Forecourt loyalty programmes: a rethink is needed

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By: Wise Marketer Staff |

Posted on January 22, 2002

A new Datamonitor report looks in detail at the problems facing the operators of loyalty programmes, and what they can do to overcome them.

Some of the oil companies have allowed their loyalty programmes to become stuck in a time-warp; they are ten year old concepts with which customers have become bored. The companies have failed to react to changes in the marketplace; they have not adopted methods that have been tried and tested successfully in other retail sectors. Hard words - but, sadly, in some cases, true.

There are over 300 loyalty programmes in the UK alone. From the customer's point of view, the novelty has worn off. To be successful, a modern loyalty programme has to do far more than simply provide a small rebate that can be saved up and redeemed for a reward once or twice a year. To attract and hold the customer's attention has become increasingly difficult. The programme has to offer genuine benefits that remain interesting over time.

Clearly, the operator also has to benefit - significantly and over a long time. The programme must generate information that can be used to direct the marketing budget to the customers who are most likely to provide increased profits and most future growth. It should also modify customers' behaviour beneficially. Do many of the forecourt programmes in the UK today do that?

Datamonitor's new report, Best Practice in Customer Loyalty Schemes, identifies some key challenges to be overcome:

Low margin commodities
Operators of service station forecourts face the usual challenges of retail, plus some extra. The fuel and lubricants that they sell have become viewed as commodities - few motorists insist on using any particular brand - and the profit margins on them are exceedingly slim. Clearly, any good loyalty programme will collect information about the customers who buy these products, and then use that information to encourage them to buy other more profitable products. Few currently do this.

One-dimensional programmes
Many of the programmes are one-dimensional: they simply offer points for purchases and rewards for redemptions. The customers register for the card, produce it with each purchase, and redeem points at infrequent intervals. This is an outdated concept which involves minimal involvement (and therefore less commitment) from the customer.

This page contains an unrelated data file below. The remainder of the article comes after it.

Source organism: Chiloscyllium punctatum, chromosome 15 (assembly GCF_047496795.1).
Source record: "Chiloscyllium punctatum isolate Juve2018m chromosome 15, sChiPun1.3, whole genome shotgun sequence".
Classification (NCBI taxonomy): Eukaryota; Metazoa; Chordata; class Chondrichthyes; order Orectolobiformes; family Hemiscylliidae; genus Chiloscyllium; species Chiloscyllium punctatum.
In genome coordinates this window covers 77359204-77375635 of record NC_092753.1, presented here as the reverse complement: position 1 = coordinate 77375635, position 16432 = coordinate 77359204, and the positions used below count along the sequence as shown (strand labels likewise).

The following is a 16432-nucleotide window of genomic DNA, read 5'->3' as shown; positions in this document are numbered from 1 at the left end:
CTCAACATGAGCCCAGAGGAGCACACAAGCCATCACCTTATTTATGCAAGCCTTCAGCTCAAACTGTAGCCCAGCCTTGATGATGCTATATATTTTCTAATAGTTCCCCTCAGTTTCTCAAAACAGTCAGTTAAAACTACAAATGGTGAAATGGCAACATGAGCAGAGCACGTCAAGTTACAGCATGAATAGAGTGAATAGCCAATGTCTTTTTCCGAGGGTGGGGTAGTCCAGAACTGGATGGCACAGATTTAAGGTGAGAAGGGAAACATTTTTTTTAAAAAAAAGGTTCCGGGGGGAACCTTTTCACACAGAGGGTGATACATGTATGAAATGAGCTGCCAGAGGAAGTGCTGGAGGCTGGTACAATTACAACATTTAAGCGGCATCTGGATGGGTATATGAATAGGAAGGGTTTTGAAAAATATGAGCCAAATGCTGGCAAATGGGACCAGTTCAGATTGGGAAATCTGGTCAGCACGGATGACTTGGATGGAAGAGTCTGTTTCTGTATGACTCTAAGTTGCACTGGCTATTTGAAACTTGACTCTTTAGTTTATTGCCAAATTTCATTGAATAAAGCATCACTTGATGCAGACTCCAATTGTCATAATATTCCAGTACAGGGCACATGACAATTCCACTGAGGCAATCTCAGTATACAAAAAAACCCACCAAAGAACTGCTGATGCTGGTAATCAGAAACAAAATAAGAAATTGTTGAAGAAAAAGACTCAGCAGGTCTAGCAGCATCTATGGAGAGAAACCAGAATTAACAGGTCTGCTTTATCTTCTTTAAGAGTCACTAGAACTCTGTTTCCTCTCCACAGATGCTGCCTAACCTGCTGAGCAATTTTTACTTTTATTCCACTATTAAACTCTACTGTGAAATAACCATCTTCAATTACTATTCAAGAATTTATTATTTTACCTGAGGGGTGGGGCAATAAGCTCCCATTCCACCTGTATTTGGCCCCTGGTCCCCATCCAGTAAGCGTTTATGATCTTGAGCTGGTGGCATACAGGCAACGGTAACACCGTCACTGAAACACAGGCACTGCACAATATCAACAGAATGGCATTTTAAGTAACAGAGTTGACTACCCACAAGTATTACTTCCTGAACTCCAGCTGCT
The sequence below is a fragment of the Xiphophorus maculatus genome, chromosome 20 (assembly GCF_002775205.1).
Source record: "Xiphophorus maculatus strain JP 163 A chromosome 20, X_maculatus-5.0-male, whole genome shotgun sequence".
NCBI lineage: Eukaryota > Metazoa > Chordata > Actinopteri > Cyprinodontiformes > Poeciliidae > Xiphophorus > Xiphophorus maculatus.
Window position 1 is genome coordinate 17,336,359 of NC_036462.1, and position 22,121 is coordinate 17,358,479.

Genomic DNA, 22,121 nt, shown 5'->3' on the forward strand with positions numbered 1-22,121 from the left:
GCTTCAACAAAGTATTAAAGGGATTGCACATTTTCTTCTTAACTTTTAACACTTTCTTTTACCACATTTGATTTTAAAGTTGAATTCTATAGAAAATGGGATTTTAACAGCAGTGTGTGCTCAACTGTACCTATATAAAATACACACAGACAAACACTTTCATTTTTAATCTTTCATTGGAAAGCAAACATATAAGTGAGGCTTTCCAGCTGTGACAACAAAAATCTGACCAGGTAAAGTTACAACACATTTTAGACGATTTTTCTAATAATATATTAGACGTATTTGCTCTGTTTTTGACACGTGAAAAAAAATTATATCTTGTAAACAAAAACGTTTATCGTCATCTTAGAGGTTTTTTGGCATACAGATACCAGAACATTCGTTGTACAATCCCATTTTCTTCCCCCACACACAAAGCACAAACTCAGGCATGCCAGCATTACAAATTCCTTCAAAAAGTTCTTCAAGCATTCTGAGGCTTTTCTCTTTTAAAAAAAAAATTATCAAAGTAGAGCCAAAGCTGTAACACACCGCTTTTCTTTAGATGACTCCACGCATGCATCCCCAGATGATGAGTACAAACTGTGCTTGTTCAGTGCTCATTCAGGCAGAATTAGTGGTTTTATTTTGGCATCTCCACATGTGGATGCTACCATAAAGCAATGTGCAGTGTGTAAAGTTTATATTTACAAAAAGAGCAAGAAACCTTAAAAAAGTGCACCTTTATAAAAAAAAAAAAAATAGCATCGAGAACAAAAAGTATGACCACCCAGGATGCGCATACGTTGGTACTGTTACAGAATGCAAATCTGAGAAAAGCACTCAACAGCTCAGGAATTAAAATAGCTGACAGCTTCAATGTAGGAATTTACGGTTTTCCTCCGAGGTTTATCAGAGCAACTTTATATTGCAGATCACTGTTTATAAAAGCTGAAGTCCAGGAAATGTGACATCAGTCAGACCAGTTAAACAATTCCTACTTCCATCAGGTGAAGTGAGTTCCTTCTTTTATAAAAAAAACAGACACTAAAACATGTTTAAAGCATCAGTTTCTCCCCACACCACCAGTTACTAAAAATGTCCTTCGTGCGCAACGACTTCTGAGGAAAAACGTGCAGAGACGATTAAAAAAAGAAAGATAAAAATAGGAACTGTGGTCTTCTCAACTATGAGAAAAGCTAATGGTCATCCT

"Bolt on" or strategic?
Many of the programmes are simply "bolt on" appendages. They are not part of overall strategy and policy; they don't even differentiate between customers. They can be viewed as little more than mailing lists. While the core proposition of awarding points that will later be redeemed for rewards must clearly remain, companies must learn that the most successful loyalty programmes are viewed as clubs, not as mailing lists, by their members.

Simplicity overstated
The authors of the report also suggest that, while programme simplicity is desirable, this has often been overstated in practice. The core proposition must be simple at first sight, but building multiple additional features on top of it will not, as some companies fear,  turn customers off. They point to the success of Tesco's Clubcard and Boots The Chemists' Advantage Card - both relatively complex programmes with simple core propositions.

Three key themes
Datamonitor identified three key themes that should run through the heart of future oil company programmes:

The loyalty programme must be an integral part of company strategy.
It should support the premium service proposition: for example, companies could negotiate special rates on car insurance or breakdown cover, and provide these to customers who exceed pre-defined thresholds. Points should not be awarded at a flat rate, but should be varied to encourage changes in customer behaviour. Examples would be giving bonus points to those who spend more in a single purchase, and giving points on shop purchases. The loyalty programme should communicate a consistent brand message - for example, supporting "green" charities and awarding extra points on low-sulphur fuel.

The loyalty programme must be more engaging, both on and off the forecourt.
This can be done by making the reward structures more dynamic and varied (tiered rewards, bonus points, and promotional points that change regularly). Customers should be encouraged to redeem more frequently - possibly by offering some lower value but interesting rewards. Soft rewards should be offered to better customers. Communication should be more frequent, possibly using targeted marketing and segmented newsletters.

Loyalty programmes should be the front line of forecourt CRM initiatives.
They should be designed to maximise understanding of the customer (this will require all transactions to be rewarded), and using that data to personalise and tailor services to them.

The full report is available from Datamonitor for US$4,995 at

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